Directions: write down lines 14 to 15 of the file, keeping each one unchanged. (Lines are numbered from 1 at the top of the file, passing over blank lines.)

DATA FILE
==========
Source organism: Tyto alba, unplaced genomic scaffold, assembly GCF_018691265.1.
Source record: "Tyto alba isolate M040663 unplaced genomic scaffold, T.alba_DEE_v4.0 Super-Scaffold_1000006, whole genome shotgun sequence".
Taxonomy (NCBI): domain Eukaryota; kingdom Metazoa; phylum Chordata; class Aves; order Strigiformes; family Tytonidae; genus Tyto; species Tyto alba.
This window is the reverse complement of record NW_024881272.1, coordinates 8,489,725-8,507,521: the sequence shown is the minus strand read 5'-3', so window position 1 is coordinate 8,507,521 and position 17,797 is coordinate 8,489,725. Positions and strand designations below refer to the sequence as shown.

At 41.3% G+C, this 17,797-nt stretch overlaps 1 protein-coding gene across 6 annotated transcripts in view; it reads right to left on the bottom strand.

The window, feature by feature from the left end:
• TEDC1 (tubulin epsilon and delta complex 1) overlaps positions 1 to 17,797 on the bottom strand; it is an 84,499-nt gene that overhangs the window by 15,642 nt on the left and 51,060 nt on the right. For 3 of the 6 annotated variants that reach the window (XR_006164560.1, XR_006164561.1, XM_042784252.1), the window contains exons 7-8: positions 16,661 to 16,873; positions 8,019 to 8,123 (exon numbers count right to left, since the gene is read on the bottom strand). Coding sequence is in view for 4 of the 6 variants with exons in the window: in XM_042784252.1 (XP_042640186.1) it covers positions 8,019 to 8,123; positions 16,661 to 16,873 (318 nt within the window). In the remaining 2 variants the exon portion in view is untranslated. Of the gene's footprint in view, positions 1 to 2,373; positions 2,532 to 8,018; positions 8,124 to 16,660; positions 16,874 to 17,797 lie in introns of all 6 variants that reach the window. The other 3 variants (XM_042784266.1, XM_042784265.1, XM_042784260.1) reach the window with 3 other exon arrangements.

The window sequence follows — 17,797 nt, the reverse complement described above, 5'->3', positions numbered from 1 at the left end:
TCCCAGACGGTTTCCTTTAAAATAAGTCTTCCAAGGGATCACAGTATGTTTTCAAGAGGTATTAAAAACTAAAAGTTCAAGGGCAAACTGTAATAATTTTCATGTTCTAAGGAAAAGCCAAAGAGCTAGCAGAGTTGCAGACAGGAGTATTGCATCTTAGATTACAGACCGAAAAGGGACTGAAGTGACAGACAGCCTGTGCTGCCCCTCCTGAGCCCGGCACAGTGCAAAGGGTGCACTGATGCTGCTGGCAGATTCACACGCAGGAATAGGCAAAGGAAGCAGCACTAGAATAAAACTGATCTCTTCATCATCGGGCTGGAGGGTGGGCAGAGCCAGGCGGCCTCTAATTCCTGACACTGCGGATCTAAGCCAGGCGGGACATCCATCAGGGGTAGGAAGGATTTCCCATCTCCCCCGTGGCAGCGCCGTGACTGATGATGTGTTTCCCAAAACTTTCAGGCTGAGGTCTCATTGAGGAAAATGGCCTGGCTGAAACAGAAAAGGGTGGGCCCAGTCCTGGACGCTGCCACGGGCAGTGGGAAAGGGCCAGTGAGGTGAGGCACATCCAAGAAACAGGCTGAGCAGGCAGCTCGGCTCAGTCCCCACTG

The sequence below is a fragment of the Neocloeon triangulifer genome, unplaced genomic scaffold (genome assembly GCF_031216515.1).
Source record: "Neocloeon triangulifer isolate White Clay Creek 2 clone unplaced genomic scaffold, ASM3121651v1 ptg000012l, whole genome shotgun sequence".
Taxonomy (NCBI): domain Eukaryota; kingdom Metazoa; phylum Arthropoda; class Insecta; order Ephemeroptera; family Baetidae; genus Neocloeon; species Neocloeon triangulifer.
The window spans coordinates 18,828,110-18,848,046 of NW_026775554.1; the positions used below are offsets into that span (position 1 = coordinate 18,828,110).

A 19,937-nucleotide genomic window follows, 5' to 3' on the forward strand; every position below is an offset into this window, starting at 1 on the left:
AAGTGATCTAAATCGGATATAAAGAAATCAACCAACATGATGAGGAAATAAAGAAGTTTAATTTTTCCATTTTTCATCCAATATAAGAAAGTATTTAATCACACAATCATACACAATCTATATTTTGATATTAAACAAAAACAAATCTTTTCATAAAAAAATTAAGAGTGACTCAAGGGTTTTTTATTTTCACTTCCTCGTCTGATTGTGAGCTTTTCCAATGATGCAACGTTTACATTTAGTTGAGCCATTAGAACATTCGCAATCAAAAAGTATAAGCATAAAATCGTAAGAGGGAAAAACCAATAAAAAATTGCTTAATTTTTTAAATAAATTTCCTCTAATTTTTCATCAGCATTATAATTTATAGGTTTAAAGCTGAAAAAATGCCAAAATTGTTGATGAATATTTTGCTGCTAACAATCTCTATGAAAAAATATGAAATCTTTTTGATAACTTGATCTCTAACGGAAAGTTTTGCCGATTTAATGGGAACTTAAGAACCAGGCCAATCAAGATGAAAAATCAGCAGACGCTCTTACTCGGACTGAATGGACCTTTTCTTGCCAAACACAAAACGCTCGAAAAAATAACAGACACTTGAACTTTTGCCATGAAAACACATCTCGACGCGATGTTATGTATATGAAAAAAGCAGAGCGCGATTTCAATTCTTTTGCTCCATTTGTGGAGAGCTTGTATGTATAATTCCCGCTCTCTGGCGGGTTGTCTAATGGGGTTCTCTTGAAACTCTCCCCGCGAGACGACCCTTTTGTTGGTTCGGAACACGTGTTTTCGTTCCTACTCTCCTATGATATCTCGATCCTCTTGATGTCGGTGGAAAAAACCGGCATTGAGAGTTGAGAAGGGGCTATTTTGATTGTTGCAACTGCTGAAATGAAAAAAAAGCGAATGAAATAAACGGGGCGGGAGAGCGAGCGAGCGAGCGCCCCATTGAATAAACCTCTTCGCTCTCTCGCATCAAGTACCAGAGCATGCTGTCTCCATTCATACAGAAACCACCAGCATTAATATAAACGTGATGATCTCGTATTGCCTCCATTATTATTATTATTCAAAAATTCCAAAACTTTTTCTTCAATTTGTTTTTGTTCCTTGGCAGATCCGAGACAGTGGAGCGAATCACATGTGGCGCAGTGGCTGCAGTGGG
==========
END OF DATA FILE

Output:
A 19,937-nucleotide genomic window follows, 5' to 3' on the forward strand; every position below is an offset into this window, starting at 1 on the left:
AAGTGATCTAAATCGGATATAAAGAAATCAACCAACATGATGAGGAAATAAAGAAGTTTAATTTTTCCATTTTTCATCCAATATAAGAAAGTATTTAATCACACAATCATACACAATCTATATTTTGATATTAAACAAAAACAAATCTTTTCATAAAAAAATTAAGAGTGACTCAAGGGTTTTTTATTTTCACTTCCTCGTCTGATTGTGAGCTTTTCCAATGATGCAACGTTTACATTTAGTTGAGCCATTAGAACATTCGCAATCAAAAAGTATAAGCATAAAATCGTAAGAGGGAAAAACCAATAAAAAATTGCTTAATTTTTTAAATAAATTTCCTCTAATTTTTCATCAGCATTATAATTTATAGGTTTAAAGCTGAAAAAATGCCAAAATTGTTGATGAATATTTTGCTGCTAACAATCTCTATGAAAAAATATGAAATCTTTTTGATAACTTGATCTCTAACGGAAAGTTTTGCCGATTTAATGGGAACTTAAGAACCAGGCCAATCAAGATGAAAAATCAGCAGACGCTCTTACTCGGACTGAATGGACCTTTTCTTGCCAAACACAAAACGCTCGAAAAAATAACAGACACTTGAACTTTTGCCATGAAAACACATCTCGACGCGATGTTATGTATATGAAAAAAGCAGAGCGCGATTTCAATTCTTTTGCTCCATTTGTGGAGAGCTTGTATGTATAATTCCCGCTCTCTGGCGGGTTGTCTAATGGGGTTCTCTTGAAACTCTCCCCGCGAGACGACCCTTTTGTTGGTTCGGAACACGTGTTTTCGTTCCTACTCTCCTATGATATCTCGATCCTCTTGATGTCGGTGGAAAAAACCGGCATTGAGAGTTGAGAAGGGGCTATTTTGATTGTTGCAACTGCTGAAATGAAAAAAAAGCGAATGAAATAAACGGGGCGGGAGAGCGAGCGAGCGAGCGCCCCATTGAATAAACCTCTTCGCTCTCTCGCATCAAGTACCAGAGCATGCTGTCTCCATTCATACAGAAACCACCAGCATTAATATAAACGTGATGATCTCGTATTGCCTCCATTATTATTATTATTCAAAAATTCCAAAACTTTTTCTTCAATTTGTTTTTGTTCCTTGGCAGATCCGAGACAGTGGAGCGAATCACATGTGGCGCAGTGGCTGCAGTGGG